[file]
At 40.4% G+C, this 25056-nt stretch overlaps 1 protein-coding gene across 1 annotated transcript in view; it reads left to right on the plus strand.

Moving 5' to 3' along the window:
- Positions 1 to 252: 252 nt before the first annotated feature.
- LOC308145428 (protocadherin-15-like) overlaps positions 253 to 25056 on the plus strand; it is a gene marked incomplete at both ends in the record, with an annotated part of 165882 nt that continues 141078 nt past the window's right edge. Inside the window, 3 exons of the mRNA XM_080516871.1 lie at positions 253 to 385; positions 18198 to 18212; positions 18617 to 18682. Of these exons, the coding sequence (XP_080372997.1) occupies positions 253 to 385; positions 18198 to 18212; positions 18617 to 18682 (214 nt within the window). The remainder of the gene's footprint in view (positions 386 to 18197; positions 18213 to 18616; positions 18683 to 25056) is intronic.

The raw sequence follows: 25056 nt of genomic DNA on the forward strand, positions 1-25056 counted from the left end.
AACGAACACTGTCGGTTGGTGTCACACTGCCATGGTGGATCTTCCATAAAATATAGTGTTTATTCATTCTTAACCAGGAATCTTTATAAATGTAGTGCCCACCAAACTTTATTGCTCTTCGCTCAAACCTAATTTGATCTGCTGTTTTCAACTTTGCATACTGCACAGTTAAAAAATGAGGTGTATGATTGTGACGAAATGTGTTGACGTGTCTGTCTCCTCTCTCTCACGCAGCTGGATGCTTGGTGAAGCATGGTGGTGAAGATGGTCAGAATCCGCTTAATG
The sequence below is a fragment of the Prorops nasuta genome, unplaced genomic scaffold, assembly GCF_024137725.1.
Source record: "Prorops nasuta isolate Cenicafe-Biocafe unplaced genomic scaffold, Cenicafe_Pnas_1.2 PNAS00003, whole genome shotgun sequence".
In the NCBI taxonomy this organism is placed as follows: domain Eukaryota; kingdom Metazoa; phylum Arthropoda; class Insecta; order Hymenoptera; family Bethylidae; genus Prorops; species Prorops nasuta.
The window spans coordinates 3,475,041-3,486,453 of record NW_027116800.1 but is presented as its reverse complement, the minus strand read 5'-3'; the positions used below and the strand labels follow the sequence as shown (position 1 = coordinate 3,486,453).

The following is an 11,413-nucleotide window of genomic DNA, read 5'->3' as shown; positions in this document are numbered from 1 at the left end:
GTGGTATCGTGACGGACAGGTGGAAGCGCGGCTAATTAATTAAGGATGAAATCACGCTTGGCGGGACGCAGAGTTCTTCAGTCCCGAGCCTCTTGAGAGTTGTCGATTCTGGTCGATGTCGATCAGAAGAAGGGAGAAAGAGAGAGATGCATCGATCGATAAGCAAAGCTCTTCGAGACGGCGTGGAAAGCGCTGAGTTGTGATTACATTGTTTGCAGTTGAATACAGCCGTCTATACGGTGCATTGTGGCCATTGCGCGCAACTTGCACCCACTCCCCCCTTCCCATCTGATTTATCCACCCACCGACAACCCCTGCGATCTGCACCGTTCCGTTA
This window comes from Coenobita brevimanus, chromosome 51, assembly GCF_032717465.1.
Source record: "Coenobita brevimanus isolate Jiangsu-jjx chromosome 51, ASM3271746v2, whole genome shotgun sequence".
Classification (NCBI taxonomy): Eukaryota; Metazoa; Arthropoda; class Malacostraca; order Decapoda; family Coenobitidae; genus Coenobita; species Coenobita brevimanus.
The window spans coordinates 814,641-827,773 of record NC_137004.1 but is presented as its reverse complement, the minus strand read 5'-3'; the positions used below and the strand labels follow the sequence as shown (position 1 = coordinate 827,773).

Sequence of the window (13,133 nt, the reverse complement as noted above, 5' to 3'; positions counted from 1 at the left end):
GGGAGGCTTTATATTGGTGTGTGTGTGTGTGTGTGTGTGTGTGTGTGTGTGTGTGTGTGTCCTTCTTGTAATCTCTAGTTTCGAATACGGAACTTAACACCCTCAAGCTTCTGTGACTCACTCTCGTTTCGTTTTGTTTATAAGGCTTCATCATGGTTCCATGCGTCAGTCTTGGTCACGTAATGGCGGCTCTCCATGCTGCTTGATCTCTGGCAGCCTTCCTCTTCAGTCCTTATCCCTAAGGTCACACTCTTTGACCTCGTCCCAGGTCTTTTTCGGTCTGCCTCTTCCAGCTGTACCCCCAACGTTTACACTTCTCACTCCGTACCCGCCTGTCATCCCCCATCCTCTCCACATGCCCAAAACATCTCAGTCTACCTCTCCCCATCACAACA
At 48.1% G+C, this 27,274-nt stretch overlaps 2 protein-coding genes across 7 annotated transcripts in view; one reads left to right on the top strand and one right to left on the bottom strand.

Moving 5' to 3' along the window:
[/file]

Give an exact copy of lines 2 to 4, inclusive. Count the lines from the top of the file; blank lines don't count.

Moving 5' to 3' along the window:
- Positions 1 to 252: 252 nt before the first annotated feature.
- LOC308145428 (protocadherin-15-like) overlaps positions 253 to 25056 on the plus strand; it is a gene marked incomplete at both ends in the record, with an annotated part of 165882 nt that continues 141078 nt past the window's right edge. Inside the window, 3 exons of the mRNA XM_080516871.1 lie at positions 253 to 385; positions 18198 to 18212; positions 18617 to 18682. Of these exons, the coding sequence (XP_080372997.1) occupies positions 253 to 385; positions 18198 to 18212; positions 18617 to 18682 (214 nt within the window). The remainder of the gene's footprint in view (positions 386 to 18197; positions 18213 to 18616; positions 18683 to 25056) is intronic.